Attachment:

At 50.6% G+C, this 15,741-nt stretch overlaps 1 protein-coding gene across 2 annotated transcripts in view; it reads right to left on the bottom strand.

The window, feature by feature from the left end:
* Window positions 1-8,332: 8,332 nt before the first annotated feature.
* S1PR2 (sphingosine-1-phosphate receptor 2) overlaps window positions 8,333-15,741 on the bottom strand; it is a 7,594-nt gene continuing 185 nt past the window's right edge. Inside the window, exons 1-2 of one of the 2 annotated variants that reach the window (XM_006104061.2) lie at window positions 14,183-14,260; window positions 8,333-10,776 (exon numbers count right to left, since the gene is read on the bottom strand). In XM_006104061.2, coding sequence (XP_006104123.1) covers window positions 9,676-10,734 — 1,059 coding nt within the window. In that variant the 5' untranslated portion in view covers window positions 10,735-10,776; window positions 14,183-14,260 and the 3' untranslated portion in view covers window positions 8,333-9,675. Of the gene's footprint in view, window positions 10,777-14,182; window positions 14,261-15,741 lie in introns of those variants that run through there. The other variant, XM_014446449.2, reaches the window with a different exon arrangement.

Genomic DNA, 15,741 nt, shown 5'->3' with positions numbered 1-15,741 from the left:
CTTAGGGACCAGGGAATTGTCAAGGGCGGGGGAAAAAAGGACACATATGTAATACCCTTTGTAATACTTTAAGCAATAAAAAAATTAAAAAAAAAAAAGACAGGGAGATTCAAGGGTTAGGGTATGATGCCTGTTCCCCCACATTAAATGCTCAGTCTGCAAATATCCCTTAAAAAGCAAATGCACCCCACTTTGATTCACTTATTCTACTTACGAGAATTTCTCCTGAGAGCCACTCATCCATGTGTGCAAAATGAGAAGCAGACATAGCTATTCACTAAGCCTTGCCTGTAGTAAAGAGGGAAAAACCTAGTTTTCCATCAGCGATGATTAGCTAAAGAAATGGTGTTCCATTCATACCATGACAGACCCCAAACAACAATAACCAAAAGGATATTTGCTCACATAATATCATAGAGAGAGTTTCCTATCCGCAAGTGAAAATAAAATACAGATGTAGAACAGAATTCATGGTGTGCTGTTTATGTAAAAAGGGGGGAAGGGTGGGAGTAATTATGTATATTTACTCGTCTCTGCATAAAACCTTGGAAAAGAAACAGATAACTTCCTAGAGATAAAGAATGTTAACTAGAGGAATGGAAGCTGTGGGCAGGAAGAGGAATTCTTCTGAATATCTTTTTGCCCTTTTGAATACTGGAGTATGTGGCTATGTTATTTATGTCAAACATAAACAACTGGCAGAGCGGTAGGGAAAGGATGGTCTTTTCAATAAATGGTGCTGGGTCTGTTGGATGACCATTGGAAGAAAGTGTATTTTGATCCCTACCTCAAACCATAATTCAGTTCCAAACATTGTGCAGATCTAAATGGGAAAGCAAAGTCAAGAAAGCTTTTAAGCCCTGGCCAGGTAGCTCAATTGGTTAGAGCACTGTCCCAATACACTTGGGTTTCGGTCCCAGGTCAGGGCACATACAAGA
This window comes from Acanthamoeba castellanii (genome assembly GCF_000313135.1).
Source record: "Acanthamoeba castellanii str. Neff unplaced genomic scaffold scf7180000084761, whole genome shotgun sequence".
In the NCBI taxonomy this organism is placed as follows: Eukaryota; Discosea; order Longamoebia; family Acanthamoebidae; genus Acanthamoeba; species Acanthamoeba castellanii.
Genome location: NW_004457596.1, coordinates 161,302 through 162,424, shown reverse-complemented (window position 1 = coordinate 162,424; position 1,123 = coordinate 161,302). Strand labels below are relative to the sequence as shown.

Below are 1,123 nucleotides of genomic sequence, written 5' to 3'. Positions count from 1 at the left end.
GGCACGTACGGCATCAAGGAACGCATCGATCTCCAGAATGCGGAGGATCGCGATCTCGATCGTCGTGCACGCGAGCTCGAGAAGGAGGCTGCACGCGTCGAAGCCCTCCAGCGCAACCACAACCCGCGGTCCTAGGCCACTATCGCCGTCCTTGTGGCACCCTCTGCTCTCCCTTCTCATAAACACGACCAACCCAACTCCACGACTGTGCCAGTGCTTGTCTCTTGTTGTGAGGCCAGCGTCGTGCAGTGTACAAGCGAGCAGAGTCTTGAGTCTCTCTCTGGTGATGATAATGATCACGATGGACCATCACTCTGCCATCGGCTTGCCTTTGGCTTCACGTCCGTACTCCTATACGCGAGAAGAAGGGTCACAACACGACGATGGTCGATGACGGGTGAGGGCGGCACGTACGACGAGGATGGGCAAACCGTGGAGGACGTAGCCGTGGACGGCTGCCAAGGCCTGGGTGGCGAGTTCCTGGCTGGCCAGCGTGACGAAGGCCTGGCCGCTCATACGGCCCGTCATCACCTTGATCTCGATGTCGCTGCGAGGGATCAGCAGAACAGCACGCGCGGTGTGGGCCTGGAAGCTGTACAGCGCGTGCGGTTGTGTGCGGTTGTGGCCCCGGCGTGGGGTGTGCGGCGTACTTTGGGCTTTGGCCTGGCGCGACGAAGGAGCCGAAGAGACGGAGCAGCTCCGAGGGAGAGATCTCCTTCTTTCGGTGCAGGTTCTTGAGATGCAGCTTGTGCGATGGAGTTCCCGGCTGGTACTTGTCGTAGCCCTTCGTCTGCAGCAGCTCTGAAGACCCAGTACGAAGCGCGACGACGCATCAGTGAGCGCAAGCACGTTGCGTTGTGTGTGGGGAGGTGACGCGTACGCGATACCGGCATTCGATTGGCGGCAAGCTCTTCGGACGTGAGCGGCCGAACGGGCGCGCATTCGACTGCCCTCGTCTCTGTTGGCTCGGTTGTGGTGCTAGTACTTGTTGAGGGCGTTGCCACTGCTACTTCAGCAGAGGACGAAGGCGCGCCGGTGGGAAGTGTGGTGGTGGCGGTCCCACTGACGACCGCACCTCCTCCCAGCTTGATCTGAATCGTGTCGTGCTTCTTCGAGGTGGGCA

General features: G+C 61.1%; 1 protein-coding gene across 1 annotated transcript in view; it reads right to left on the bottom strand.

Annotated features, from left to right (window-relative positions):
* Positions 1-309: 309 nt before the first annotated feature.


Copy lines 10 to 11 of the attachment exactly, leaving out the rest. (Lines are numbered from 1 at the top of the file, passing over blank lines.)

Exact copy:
Genome location: NW_004457596.1, coordinates 161,302 through 162,424, shown reverse-complemented (window position 1 = coordinate 162,424; position 1,123 = coordinate 161,302). Strand labels below are relative to the sequence as shown.

Below are 1,123 nucleotides of genomic sequence, written 5' to 3'. Positions count from 1 at the left end.